LLNL is a Research and Development Laboratory with a focus on national security issues. The Health Services Department serves over 7000 employees and provides comprehensive clinical and consultative services, including medical surveillance, ergonomic, safety, and industrial hygiene evaluations, health promotion, employee assistance programs, and workers compensation management. LLNL has many interesting and unusual occupational health issues ranging from beryllium to biological agents and radiation. Rotation includes clinical service at their occupational clinic in addition to administrative activities. Location: Livermore.
Pediatric Environmental Health Specialty Unit (PEHSU)
This program is part of the OEM Division at SFGH, in partnership with the Northern California Poison Control Center and the UCSF Department of Pediatrics. The PEHSU responds to calls from clinicians and the public about pediatric environmental exposures, performs outreach and education to primary care pediatrics providers, and participates in the multidisciplinary clinic at Mount Zion when children or families with environmental exposures are evaluated. Location: San Francisco.
San Francisco Regional Poison Control Center (PCC)
Physician and pharmacologist teams advise physicians and the public regarding toxic ingestions (including medication adverse effects), and skin and inhalation exposures; consult on in-patient toxicology cases at San Francisco General Hospital; and provide telephone consultations on toxicology cases at other hospitals. Location: SFGH, San Francisco.
U.S. Healthworks offers both urgent care walk in and pre-placement and surveillance services to employers which includes agricultural and other vulnerable workers. There are also several large industrial employers in the area. Location: Modesto, CA.
WorkWell Medical Group
Work Well Medical Group offers both urgent care walk in and pre-placement and surveillance services to employers in the Salinas Valley including a substantial segment of agricultural workers. These at risk populations provide a potentially unique opportunity for residents to address health care disparities in minority populations. Location: Salinas, CA.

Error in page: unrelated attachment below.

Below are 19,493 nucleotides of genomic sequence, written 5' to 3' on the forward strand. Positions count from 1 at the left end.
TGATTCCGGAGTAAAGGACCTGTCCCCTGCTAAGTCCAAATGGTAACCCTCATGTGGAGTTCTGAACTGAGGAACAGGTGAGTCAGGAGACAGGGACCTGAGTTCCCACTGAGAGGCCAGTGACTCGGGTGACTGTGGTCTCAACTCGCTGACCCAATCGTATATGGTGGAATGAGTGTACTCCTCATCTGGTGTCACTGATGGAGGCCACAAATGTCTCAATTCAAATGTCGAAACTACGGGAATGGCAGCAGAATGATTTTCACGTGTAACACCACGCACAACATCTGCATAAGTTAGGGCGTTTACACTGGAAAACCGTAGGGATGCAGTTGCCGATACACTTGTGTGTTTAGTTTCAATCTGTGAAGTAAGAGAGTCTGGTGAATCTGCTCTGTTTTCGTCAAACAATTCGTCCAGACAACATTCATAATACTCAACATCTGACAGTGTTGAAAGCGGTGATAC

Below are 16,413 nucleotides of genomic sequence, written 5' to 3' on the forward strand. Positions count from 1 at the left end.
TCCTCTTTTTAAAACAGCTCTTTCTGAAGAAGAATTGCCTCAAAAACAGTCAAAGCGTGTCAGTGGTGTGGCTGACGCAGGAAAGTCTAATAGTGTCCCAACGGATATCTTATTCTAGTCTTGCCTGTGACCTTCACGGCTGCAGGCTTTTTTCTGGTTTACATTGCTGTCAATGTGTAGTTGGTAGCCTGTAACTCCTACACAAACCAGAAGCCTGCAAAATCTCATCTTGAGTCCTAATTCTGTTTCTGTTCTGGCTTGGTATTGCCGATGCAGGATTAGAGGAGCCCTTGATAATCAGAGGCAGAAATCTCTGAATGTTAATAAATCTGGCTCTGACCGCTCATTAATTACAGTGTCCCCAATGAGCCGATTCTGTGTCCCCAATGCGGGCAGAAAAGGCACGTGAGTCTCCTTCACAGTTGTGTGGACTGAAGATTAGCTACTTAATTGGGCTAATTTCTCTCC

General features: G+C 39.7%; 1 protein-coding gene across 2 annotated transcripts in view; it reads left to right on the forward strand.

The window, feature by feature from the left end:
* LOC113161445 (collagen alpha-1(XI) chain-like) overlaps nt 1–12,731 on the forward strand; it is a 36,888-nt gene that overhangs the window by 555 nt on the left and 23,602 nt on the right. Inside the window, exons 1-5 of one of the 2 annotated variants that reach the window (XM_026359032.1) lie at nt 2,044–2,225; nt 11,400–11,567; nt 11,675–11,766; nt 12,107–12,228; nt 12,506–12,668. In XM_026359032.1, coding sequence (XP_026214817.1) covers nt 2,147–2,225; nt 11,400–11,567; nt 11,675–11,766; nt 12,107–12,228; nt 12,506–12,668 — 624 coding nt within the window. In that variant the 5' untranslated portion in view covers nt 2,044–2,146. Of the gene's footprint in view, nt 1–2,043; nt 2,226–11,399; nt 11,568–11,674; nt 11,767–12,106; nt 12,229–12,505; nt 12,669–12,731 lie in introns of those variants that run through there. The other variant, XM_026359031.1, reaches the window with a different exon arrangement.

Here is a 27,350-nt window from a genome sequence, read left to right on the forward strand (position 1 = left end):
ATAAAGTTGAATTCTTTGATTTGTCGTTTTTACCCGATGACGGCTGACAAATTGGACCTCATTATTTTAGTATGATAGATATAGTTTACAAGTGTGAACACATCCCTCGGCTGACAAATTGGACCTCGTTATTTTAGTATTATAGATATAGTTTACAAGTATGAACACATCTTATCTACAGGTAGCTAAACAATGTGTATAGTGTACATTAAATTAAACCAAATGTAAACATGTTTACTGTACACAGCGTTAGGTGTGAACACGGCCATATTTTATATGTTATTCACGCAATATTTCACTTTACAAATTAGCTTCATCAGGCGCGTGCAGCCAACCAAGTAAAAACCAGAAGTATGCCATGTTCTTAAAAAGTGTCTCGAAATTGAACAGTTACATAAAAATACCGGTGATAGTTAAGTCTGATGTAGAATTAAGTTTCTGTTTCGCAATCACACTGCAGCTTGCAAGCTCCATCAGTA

The Following Provides a Summary of Public Health Oriented Rotations
A minimum of two months of the practicum year must be devoted to public health rotations. Trainees may elect to spend two sequential months at one site, or may rotate through two different sites. Trainees interested in public health may spend additional elective months at any of these sites.
Natural Resources Defense Council (NRDC)
The goal of this NGO is to preserve the environment and protect public health through education and advocacy. Areas of focus include diesel exhaust exposure reduction; reduction of greenhouse gases and conventional pollutants from stationary and mobile sources; reducing lead and mercury pollution; pesticide policy reform; drinking water regulation; and identification and elimination of endocrine disrupting chemicals in consumer products. Location: San Francisco
California Dept. of Industrial Relations, Division of Workers Compensation
Trainees rotating at the California State Division of Workers Compensation will develop an understanding of the California workers’ compensation system and its role in the provision of care for ill and injured workers. Trainees will interact with a multidisciplinary team, including medical, legal, and other professionals, and will participate in a wide range of activities, including – but not limited to – internal, interdepartmental, and external stakeholder meetings, literature review, evaluating medical and claims data, and phone consultation and site visits as relevant. Location: Oakland, CA.
California Department of Public Health — Occupational Health Branch (OHB) and Environmental Health Investigations Branch (EHIB)
The OHB identifies and evaluates workplace hazards, tracks patterns of work-related injury and illness, develops training and informational materials, provides technical assistance to prevent work-related injury and illness, and recommends protective occupational health standards. Programs include the: (1) Hazard Evaluation System and Information Service (HESIS) which evaluates hazards and provides information and technical assistance on new or unappreciated hazards; (2) Occupational Health Surveillance and Evaluation Program (OHSEP) which conducts research on work-related illness, injury and death in California; (3) Occupational Lead Poisoning Prevention Program (OLPPP) which provides information and assistance to identify lead hazards and prevent work-related lead poisoning; and (4) California Safe Cosmetics Program (CSCP) which collects and provides information on hazardous ingredients in cosmetic products sold in California. EHIB studies how the environment affects health and by educates and informs the public. EHIB units include: (1) Community Participation and Education Section; (2) Exposure Assessment Section; (3) Environmental Epidemiology Section; (4) Site Assessment Section. Location: Richmond, CA.
California EPA — Office of Environmental Health Hazard Assessment (OEHHA)